Published November 20, 2014
An airstrike Wednesday killed 15 al-Qaida-linked militants in their training camp in the country's south, Yemeni military officials said. The airstrike resembled earlier U.S. drone attacks, but the U.S. did not comment.
The officials said the air attack targeted the militants' camp north of the town of Jaar in the southern province of Abyan. It coincided with a Yemeni government offensive against the militants.
On Monday, 17 al-Qaida militants were killed in a two-pronged attack by military units and civilians who took up arms against al-Qaida south of the town of Lawder. Two civilians and a military officer were also killed in the fighting.
The Yemeni officials spoke on condition of anonymity in line with military regulations.
For several weeks, the Yemeni military has been on the attack against al-Qaida, after a year during which the militants were largely unopposed in their takeover of cities and towns in the south. This came while Yemen was preoccupied with an internal power struggle, set off by huge demonstrations against longtime ruler Ali Abdullah Saleh that eventually led to his resignation in February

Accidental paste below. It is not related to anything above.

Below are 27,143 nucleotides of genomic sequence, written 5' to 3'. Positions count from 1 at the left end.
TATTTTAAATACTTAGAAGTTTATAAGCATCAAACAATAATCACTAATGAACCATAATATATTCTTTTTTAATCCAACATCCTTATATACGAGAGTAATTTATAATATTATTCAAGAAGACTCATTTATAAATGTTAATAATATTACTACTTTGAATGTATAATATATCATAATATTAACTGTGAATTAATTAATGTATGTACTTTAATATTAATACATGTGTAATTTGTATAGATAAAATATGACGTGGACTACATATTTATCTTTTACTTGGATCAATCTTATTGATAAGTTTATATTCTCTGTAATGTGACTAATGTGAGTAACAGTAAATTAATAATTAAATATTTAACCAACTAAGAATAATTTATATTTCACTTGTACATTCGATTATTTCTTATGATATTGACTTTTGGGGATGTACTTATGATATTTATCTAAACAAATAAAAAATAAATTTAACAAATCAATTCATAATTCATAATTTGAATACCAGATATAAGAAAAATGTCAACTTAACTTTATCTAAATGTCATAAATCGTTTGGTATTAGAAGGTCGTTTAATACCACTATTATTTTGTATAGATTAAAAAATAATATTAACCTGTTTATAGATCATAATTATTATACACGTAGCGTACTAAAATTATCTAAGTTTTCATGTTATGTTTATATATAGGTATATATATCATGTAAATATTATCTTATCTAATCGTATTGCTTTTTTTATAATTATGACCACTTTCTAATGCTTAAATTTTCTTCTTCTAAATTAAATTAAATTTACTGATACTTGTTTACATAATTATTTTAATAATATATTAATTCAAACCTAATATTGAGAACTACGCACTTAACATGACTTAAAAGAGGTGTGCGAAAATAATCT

The new government of President Abed Rabbo Mansour Hadi has made fighting al-Qaida a top priority, but his drive has been hindered by resistance from cronies of Saleh, who are hanging on to key military posts and refusing to step down.
Saleh was long considered a U.S. ally in the battle against al-Qaida, but eventually Washington joined the chorus of opponents demanding that Saleh hand over power. The U.S. has been active against the militants for years, tracking and striking al-Qaida operatives with missiles.
U.S. officials usually don't comment on airstrikes like Wednesday's, but White House counterterrorism official John Brennan acknowledged on Monday that the U.S. carries out attacks using unmanned drone aircraft against specific al-Qaida terrorists, with the cooperation of a local government.
Al-Qaida's branch in Yemen is considered one of its most dangerous and has been linked to several attempted attacks on U.S. targets.
The training camp hit Wednesday was set up around an abandoned munitions factory seized last year by the militants. Then it exploded, killing at least 100 people. The blast was ignited when impoverished townspeople entered the factory in the aftermath to try to haul away anything of value that remained.
Al-Qaida has held Jaar, about 250 kilometers (160 miles) southeast of Sanaa, for the past year. Parts of the provincial capital, Zinjibar, are also under al-Qaida control, but government troops fought their way into the city's center last week.